Aros v. United Rentals Inc et al
RULING granting in part and denying in part 119 Motion to Strike. Signed by Judge Janet C. Hall on 10/31/2011. (Oliver, T.)
UNITED STATES DISTRICT COURT
DISTRICT OF CONNECTICUT
ANDREAS AROS ET AL.,
UNITED RENTALS, INC., ET AL.,
CIVIL ACTION NO.
OCTOBER 31, 2011
RULING RE: PLAINTIFFS’ MOTION TO STRIKE
DEFENDANTS’ AFFIRMATIVE DEFENSES [Doc. No. 119]
Plaintiffs Andrea Aros and Charles Plomteaux bring this case on their own behalf
and on behalf of current and former Operations Managers and Inside Sales
Representatives against United Rentals, Inc., and United Rentals (North America) Inc.
(collectively “United Rentals”), alleging violations of the Fair Labor Standards Act, 29
U.S.C. §§ 201 et seq. numerous provisions of California labor law and California unfair
competition law. Plaintiffs now move to strike twenty-one of defendants‟ forty-two
affirmative defenses under Federal Rule of Civil Procedure 12(f), arguing that some of
the defenses lack factual support and that others are immaterial as a matter of law.
Plaintiff Andrea Aros first filed this action against his former employers,
defendants United Rentals, Inc., and United Rentals (North America) Inc. (collectively,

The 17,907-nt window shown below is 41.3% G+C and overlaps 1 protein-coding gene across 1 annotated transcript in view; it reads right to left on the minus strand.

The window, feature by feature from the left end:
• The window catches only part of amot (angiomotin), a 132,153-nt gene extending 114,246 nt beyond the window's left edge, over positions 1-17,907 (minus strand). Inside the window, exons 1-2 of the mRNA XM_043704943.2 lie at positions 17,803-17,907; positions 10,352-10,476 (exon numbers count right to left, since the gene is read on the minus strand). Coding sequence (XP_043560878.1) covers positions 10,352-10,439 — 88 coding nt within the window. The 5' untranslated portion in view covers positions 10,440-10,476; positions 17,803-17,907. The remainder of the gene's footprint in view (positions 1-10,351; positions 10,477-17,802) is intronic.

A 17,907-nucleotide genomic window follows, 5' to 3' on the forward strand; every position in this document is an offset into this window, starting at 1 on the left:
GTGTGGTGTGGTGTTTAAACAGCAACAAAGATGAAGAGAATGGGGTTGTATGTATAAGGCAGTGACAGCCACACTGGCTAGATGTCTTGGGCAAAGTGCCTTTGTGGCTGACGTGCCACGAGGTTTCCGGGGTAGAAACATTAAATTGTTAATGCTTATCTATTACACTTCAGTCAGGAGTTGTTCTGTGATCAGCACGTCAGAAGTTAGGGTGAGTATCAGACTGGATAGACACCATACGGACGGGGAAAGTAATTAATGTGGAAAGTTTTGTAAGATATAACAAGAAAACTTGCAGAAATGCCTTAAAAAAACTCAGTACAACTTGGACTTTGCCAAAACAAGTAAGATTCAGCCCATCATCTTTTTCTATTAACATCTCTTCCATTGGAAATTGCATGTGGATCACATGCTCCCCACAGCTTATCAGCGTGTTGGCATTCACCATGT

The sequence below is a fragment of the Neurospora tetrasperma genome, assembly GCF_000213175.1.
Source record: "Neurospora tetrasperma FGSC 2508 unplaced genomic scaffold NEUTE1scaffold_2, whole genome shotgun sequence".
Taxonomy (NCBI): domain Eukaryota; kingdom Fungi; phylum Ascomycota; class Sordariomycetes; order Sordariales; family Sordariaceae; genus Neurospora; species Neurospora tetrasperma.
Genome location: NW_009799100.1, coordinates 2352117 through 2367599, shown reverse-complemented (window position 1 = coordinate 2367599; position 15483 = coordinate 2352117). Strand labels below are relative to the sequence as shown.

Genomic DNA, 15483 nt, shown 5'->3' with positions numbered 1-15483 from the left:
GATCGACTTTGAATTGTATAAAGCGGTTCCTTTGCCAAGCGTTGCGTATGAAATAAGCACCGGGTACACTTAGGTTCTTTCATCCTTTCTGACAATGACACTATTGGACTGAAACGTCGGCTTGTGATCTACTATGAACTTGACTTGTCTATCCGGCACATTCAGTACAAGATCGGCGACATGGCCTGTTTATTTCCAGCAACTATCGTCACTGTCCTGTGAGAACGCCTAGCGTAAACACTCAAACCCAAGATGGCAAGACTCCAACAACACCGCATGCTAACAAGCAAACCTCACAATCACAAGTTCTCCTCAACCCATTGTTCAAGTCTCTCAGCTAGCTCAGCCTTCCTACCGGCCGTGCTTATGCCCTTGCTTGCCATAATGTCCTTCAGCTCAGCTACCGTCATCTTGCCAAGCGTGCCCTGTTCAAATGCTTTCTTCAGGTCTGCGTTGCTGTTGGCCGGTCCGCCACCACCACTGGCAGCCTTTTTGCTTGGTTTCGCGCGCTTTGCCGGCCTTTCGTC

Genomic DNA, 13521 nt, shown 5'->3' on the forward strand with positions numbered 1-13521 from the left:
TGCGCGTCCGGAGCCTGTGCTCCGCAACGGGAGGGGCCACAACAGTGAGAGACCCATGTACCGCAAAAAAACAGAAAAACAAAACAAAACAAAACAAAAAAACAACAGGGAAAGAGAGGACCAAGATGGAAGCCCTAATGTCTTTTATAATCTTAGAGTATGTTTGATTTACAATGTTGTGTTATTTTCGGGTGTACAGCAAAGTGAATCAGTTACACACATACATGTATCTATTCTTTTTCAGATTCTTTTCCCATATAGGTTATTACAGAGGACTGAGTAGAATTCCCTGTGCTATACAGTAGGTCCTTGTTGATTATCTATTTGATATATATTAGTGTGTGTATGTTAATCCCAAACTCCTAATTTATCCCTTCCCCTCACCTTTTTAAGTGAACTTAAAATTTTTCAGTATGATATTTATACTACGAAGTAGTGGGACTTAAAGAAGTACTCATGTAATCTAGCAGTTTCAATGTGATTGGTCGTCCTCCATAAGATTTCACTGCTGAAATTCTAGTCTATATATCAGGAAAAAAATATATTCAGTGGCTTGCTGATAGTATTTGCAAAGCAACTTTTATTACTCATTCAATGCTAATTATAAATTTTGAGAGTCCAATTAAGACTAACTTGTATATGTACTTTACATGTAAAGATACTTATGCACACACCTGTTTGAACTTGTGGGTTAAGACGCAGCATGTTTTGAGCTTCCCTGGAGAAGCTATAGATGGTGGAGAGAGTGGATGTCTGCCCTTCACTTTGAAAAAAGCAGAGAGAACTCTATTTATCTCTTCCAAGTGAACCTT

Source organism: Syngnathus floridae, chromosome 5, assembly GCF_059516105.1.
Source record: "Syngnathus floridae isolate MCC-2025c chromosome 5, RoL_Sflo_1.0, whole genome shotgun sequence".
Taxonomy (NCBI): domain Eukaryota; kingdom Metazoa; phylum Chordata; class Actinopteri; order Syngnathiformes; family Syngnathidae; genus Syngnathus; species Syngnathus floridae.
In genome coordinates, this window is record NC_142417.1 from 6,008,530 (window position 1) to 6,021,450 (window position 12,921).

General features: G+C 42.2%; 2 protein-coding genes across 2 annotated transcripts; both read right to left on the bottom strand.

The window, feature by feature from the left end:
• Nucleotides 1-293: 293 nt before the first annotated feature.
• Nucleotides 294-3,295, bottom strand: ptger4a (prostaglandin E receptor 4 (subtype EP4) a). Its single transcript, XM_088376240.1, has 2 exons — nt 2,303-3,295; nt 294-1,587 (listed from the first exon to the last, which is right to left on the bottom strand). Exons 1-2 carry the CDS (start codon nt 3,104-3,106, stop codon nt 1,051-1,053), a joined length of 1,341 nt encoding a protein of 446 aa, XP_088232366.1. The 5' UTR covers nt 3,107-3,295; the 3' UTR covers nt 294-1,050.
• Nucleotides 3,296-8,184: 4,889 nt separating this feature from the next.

“United Rentals”) on January 15, 2010, alleging that United Rentals failed to pay him
overtime wages in violation of the Fair labor Standards Act (“FLSA”), 29 U.S.C. §
207(a)(1). See Compl. (Doc. No. 1). On September 23, 2010, this court granted Aros‟s
Motion for Conditional Certification of FLSA Collective Action, See Ruling (Doc. No. 43),
and with leave of this court on April 25, 2011, Aros and Charles Plomteaux filed an
Amended Complaint on their own behalf and on behalf of current and former Operations
Managers and Inside Sales Representatives, alleging violations of the FLSA and of
numerous provisions of California labor law and California unfair competition law. See
First Am. Class and Collective Action Compl. (Doc. No. 116) (“Am. Compl.”) 9-15
(alleging violations of Fair Labor Standards Act, 29 U.S.C. §§ 201 et seq.; Cal Wage
Order No. 4; Cal. Lab. Code §§ 201-03, 218.5, 226, 226.7, 510, 512, 1174, 1174.5,
1194; and Cal. Bus. & Prof. Code § 17200 et seq.). Plaintiffs allege that United Rentals
has deprived plaintiffs of overtime pay to which they are entitled under federal and
California law, and that United Rentals has deprived California plaintiffs of back pay,
accurate records of hours worked, and breaks during shifts longer than five hours to